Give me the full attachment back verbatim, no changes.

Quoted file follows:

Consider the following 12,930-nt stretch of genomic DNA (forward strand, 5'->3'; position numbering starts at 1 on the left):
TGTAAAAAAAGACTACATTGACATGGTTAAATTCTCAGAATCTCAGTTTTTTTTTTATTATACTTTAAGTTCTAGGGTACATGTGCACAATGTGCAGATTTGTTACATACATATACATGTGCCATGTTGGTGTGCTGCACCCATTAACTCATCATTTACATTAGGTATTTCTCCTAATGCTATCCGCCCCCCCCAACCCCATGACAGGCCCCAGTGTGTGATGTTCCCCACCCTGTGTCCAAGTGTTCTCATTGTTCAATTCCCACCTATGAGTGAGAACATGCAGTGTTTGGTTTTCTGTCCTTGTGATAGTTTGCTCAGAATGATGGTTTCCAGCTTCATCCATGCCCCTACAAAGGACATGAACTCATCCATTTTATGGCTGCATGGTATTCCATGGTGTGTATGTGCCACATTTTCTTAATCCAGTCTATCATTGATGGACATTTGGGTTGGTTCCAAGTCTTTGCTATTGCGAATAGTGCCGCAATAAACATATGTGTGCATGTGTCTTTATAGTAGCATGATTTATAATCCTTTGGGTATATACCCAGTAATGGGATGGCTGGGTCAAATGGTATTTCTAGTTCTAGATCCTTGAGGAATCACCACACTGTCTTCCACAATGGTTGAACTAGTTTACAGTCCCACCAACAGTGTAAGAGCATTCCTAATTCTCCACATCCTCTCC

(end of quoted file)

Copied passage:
Consider the following 12,930-nt stretch of genomic DNA (forward strand, 5'->3'; position numbering starts at 1 on the left):
TGTAAAAAAAGACTACATTGACATGGTTAAATTCTCAGAATCTCAGTTTTTTTTTTATTATACTTTAAGTTCTAGGGTACATGTGCACAATGTGCAGATTTGTTACATACATATACATGTGCCATGTTGGTGTGCTGCACCCATTAACTCATCATTTACATTAGGTATTTCTCCTAATGCTATCCGCCCCCCCCAACCCCATGACAGGCCCCAGTGTGTGATGTTCCCCACCCTGTGTCCAAGTGTTCTCATTGTTCAATTCCCACCTATGAGTGAGAACATGCAGTGTTTGGTTTTCTGTCCTTGTGATAGTTTGCTCAGAATGATGGTTTCCAGCTTCATCCATGCCCCTACAAAGGACATGAACTCATCCATTTTATGGCTGCATGGTATTCCATGGTGTGTATGTGCCACATTTTCTTAATCCAGTCTATCATTGATGGACATTTGGGTTGGTTCCAAGTCTTTGCTATTGCGAATAGTGCCGCAATAAACATATGTGTGCATGTGTCTTTATAGTAGCATGATTTATAATCCTTTGGGTATATACCCAGTAATGGGATGGCTGGGTCAAATGGTATTTCTAGTTCTAGATCCTTGAGGAATCACCACACTGTCTTCCACAATGGTTGAACTAGTTTACAGTCCCACCAACAGTGTAAGAGCATTCCTAATTCTCCACATCCTCTCC